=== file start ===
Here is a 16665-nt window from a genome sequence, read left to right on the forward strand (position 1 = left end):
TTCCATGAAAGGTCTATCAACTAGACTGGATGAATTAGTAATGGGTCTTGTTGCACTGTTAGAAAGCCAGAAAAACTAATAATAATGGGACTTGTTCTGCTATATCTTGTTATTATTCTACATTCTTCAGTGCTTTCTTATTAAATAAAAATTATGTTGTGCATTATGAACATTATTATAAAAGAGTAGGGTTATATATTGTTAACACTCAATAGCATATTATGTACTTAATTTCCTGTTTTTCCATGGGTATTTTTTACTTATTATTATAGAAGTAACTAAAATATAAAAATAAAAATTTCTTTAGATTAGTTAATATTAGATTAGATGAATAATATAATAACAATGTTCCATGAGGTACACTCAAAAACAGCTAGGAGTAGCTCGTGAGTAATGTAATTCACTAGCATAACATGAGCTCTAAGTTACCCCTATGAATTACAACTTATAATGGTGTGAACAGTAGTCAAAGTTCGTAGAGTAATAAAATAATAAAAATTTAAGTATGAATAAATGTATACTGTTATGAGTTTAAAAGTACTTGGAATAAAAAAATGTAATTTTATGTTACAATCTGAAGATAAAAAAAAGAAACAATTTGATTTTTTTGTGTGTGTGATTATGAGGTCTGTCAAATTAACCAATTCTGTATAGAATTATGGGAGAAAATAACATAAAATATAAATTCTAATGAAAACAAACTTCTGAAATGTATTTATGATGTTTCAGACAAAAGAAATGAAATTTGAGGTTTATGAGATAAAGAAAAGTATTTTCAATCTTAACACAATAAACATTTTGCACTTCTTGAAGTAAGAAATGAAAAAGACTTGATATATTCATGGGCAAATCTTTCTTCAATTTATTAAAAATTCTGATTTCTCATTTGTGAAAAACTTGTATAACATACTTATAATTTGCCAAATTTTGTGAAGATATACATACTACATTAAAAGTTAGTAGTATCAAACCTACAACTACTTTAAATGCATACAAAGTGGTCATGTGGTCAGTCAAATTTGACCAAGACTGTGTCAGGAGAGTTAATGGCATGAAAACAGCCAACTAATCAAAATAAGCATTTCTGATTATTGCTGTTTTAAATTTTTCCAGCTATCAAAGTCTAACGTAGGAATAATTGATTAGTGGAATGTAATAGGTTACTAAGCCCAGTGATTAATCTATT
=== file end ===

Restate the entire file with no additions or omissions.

Here is a 16665-nt window from a genome sequence, read left to right on the forward strand (position 1 = left end):
TTCCATGAAAGGTCTATCAACTAGACTGGATGAATTAGTAATGGGTCTTGTTGCACTGTTAGAAAGCCAGAAAAACTAATAATAATGGGACTTGTTCTGCTATATCTTGTTATTATTCTACATTCTTCAGTGCTTTCTTATTAAATAAAAATTATGTTGTGCATTATGAACATTATTATAAAAGAGTAGGGTTATATATTGTTAACACTCAATAGCATATTATGTACTTAATTTCCTGTTTTTCCATGGGTATTTTTTACTTATTATTATAGAAGTAACTAAAATATAAAAATAAAAATTTCTTTAGATTAGTTAATATTAGATTAGATGAATAATATAATAACAATGTTCCATGAGGTACACTCAAAAACAGCTAGGAGTAGCTCGTGAGTAATGTAATTCACTAGCATAACATGAGCTCTAAGTTACCCCTATGAATTACAACTTATAATGGTGTGAACAGTAGTCAAAGTTCGTAGAGTAATAAAATAATAAAAATTTAAGTATGAATAAATGTATACTGTTATGAGTTTAAAAGTACTTGGAATAAAAAAATGTAATTTTATGTTACAATCTGAAGATAAAAAAAAGAAACAATTTGATTTTTTTGTGTGTGTGATTATGAGGTCTGTCAAATTAACCAATTCTGTATAGAATTATGGGAGAAAATAACATAAAATATAAATTCTAATGAAAACAAACTTCTGAAATGTATTTATGATGTTTCAGACAAAAGAAATGAAATTTGAGGTTTATGAGATAAAGAAAAGTATTTTCAATCTTAACACAATAAACATTTTGCACTTCTTGAAGTAAGAAATGAAAAAGACTTGATATATTCATGGGCAAATCTTTCTTCAATTTATTAAAAATTCTGATTTCTCATTTGTGAAAAACTTGTATAACATACTTATAATTTGCCAAATTTTGTGAAGATATACATACTACATTAAAAGTTAGTAGTATCAAACCTACAACTACTTTAAATGCATACAAAGTGGTCATGTGGTCAGTCAAATTTGACCAAGACTGTGTCAGGAGAGTTAATGGCATGAAAACAGCCAACTAATCAAAATAAGCATTTCTGATTATTGCTGTTTTAAATTTTTCCAGCTATCAAAGTCTAACGTAGGAATAATTGATTAGTGGAATGTAATAGGTTACTAAGCCCAGTGATTAATCTATT